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Algorithmic Game Theory Nicola Gatti and Marcello Restelli {ngatti, restelli}@elet. polimi. it DEI, Politecnico di Milano, Piazza Leonardo da Vinci 32, Milano, 20133, Italy

Scientific Areas 2 The object of the study Situations in which selfish players interact, each aiming at maximizing its (expected) revenue • • • Game Theory • It studies strategic situations with rational and fully-informed players • Given a game protocol, the aim is to find players’ optimal strategies • Solution concepts: Nash equilibrium and refinements • No solving method (except for backward induction) Evolutionary Game Theory • It studies populations that evolve during time (no hypothesis of rationality and full information is made), playing repeatedly the game • Solution concepts: Evolutionary Stable Strategies (ESS) • Dynamical system analysis Algorithmic Game Theory • Algorithms for finding game theoretic solutions, usually based on operative research (e. g. simplex method, linear complementarity problem, heuristics) Multiagent Learning • It studies strategic situations with e–greedy and non-fully-informed players (players learn by exploring and exploiting) • Players repeatedly play the game • Algorithms for learning the optimal strategies Mechanism Design • It is the reverse of game theory: given players’ strategies searches for the protocol such that those strategies are optimal Nicola Gatti, Marcello Restelli

Intersections between Areas Game Theory 3 Algorithmic Game Theory Mechanism Design Evolutionary Game Theory Nicola Gatti, Marcello Restelli Multiagent Learning

Course Organization (1) • N. Gatti (10 hours) • Game theory groundings • • Modeling a game Game classes Non-equilibrium solutions Equilibrium concepts • • Solving a zero-sum strategic-form game Solving a general-sum two-player strategic-form game Computational issues in solving games Solving a general-sum two-player extensive-form game • Algorithms for basic solutions • Illustrations • Negotiations • Strategic patrolling • Selfish routing • Research directions Nicola Gatti, Marcello Restelli 4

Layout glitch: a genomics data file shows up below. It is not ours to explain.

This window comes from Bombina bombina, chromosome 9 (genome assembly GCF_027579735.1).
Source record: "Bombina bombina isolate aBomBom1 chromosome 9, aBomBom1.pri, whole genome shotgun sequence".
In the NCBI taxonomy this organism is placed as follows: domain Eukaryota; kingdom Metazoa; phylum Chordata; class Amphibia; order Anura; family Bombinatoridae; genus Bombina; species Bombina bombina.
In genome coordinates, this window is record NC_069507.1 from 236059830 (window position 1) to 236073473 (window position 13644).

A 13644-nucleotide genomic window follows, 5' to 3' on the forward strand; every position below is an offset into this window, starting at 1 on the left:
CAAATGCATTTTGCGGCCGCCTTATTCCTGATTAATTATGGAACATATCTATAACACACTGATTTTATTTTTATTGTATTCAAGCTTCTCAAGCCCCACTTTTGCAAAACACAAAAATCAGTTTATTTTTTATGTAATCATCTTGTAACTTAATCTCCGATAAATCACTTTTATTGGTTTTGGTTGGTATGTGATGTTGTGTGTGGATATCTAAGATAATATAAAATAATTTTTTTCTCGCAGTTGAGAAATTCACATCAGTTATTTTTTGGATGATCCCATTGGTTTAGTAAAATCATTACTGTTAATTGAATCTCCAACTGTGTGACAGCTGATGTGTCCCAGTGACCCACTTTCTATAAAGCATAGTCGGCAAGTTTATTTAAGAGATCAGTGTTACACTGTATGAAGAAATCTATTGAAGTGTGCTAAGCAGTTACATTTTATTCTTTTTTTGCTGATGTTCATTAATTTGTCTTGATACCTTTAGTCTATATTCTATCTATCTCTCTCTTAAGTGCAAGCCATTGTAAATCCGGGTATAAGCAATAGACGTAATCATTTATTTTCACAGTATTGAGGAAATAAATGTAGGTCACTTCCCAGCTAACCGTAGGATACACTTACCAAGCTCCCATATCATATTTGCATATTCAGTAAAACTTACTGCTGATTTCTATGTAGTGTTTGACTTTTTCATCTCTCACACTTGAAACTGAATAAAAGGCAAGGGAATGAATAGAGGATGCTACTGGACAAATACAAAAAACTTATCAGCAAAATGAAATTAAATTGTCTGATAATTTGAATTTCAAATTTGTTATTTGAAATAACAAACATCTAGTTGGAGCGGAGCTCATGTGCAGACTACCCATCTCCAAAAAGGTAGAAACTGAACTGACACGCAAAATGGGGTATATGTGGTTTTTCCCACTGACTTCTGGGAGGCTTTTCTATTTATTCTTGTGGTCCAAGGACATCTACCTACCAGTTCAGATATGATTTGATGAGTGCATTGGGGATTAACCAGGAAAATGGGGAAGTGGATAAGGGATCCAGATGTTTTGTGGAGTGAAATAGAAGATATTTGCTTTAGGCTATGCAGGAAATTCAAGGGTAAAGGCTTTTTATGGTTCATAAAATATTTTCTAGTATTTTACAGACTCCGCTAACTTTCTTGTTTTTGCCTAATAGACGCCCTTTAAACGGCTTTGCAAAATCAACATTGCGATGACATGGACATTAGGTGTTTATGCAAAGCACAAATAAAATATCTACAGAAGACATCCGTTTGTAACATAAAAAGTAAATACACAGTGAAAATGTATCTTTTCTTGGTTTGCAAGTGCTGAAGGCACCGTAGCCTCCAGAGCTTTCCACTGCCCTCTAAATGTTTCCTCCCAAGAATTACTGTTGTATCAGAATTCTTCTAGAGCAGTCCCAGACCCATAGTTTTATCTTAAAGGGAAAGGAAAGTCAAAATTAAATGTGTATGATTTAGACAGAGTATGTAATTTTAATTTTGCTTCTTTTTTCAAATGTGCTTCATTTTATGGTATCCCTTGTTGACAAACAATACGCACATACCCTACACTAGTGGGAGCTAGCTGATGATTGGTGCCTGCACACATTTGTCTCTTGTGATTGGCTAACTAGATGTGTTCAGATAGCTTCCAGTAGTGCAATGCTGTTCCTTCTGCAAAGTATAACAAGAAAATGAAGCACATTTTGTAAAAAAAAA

Course Organization (2) • M. Restelli (10 hours) • Multi-agent learning • Reinforcement learning • Differences with single-agent learning • Differences with game-theoretical approaches • Equilibrium learning • Zero-sum games • Coordination games • General-sum games • Best response learning • Fictitious play • Independent learning • No regret learning • Learning to coordinate • Optimistic approaches • Collective intelligence • Evolutionary game theory • Evolutionary stable strategies • Replicator dynamics Nicola Gatti, Marcello Restelli 5

Examples of Strategic Settings: Bilateral Negotiations 6 • e. Commerce settings: electronic marketplace (e. g. , e. Bay) with • A software entity (agent) that sells items (e. g. , food) • A software agent that buys items • The items have some cost for the seller, say RPs • The buyer have a maximum budget, say RPb • The difference between (RPb – RPb) is a surplus produced by the transaction • What is the split of the surplus that is optimal for agents Nicola Gatti, Marcello Restelli

Examples of Strategic Settings: Web-Service Pricing 7 • e. Commerce settings: electronic marketplace (e. g. , e. Bay) with • A provider that sells services • Some customers that buy services • Services are characterized by price p and response time r • Customers are in competition with respect to the purchase of the services with the minimal response time • Agreements are pairs (p, r) • Extensions: • More providers are in competition with respect to the sale of services Nicola Gatti, Marcello Restelli

Examples of Strategic Settings: Strategic Patrolling Nicola Gatti, Marcello Restelli 8

Examples of Strategic Settings: Selfish Routing Sink Source Nicola Gatti, Marcello Restelli 9

10 And now, we can start! Nicola Gatti, Marcello Restelli